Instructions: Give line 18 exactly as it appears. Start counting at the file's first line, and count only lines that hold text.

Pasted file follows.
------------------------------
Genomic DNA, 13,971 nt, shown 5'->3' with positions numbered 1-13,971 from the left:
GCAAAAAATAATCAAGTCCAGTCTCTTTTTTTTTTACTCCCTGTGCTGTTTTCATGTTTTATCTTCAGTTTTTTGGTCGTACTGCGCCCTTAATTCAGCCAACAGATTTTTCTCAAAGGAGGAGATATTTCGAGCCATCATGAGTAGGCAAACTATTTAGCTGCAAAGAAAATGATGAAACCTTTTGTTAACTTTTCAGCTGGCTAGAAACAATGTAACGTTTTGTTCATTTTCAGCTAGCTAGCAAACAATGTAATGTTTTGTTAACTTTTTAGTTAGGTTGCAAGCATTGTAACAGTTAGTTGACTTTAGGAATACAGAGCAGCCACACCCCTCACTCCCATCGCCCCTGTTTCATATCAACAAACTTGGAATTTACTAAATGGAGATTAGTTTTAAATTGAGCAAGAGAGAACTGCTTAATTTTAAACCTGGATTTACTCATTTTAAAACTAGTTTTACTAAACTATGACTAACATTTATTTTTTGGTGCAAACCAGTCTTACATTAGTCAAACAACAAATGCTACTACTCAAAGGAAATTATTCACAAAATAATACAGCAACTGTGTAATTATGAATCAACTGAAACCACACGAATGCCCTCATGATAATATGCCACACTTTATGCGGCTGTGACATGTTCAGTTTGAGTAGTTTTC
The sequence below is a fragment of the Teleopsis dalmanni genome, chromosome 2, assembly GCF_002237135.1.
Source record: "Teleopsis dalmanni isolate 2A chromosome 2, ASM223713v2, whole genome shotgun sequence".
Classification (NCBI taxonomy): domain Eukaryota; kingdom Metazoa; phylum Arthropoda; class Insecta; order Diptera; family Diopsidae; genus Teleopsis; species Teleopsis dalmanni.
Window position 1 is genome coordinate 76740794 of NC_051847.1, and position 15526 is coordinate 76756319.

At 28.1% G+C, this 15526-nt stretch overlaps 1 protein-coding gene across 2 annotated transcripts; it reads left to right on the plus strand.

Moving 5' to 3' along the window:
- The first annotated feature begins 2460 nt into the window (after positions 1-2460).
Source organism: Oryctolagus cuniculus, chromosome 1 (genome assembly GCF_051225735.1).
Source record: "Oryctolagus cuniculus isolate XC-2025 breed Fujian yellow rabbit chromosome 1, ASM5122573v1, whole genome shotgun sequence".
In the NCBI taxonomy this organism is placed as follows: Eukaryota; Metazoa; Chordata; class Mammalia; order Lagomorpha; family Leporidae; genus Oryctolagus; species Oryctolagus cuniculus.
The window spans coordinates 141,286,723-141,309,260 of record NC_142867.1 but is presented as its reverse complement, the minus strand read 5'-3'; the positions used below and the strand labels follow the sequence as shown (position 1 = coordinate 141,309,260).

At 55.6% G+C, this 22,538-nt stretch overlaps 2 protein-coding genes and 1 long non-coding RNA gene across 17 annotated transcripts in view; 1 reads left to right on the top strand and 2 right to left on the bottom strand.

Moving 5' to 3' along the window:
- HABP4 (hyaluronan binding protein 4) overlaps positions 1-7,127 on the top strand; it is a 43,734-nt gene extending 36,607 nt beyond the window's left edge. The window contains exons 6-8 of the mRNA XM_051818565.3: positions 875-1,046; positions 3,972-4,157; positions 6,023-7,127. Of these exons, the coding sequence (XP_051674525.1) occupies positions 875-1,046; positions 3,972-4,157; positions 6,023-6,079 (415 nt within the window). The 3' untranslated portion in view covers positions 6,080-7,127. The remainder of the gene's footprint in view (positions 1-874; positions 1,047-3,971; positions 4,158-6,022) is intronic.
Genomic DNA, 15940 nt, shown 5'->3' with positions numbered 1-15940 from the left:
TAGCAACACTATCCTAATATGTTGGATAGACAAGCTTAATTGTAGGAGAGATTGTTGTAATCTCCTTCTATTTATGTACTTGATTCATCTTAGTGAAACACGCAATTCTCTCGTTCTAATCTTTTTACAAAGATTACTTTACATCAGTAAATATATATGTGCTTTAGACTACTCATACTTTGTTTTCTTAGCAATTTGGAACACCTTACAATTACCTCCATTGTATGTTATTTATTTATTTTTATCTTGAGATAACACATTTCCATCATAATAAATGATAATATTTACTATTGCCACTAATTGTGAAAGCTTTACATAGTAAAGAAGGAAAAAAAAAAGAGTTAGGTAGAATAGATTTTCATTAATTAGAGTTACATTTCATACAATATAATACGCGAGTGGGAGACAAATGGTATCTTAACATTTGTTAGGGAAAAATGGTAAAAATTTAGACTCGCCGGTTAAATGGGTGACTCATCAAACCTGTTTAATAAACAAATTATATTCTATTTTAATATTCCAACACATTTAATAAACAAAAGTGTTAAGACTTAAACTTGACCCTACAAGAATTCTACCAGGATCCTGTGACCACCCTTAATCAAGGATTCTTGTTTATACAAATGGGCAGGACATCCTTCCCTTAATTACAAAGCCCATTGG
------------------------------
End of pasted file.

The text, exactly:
TAGCAACACTATCCTAATATGTTGGATAGACAAGCTTAATTGTAGGAGAGATTGTTGTAATCTCCTTCTATTTATGTACTTGATTCATCTTAGTGAAACACGCAATTCTCTCGTTCTAATCTTTTTACAAAGATTACTTTACATCAGTAAATATATATGTGCTTTAGACTACTCATACTTTGTTTTCTTAGCAATTTGGAACACCTTACAATTACCTCCATTGTATGTTATTTATTTATTTTTATCTTGAGATAACACATTTCCATCATAATAAATGATAATATTTACTATTGCCACTAATTGTGAAAGCTTTACATAGTAAAGAAGGAAAAAAAAAAGAGTTAGGTAGAATAGATTTTCATTAATTAGAGTTACATTTCATACAATATAATACGCGAGTGGGAGACAAATGGTATCTTAACATTTGTTAGGGAAAAATGGTAAAAATTTAGACTCGCCGGTTAAATGGGTGACTCATCAAACCTGTTTAATAAACAAATTATATTCTATTTTAATATTCCAACACATTTAATAAACAAAAGTGTTAAGACTTAAACTTGACCCTACAAGAATTCTACCAGGATCCTGTGACCACCCTTAATCAAGGATTCTTGTTTATACAAATGGGCAGGACATCCTTCCCTTAATTACAAAGCCCATTGG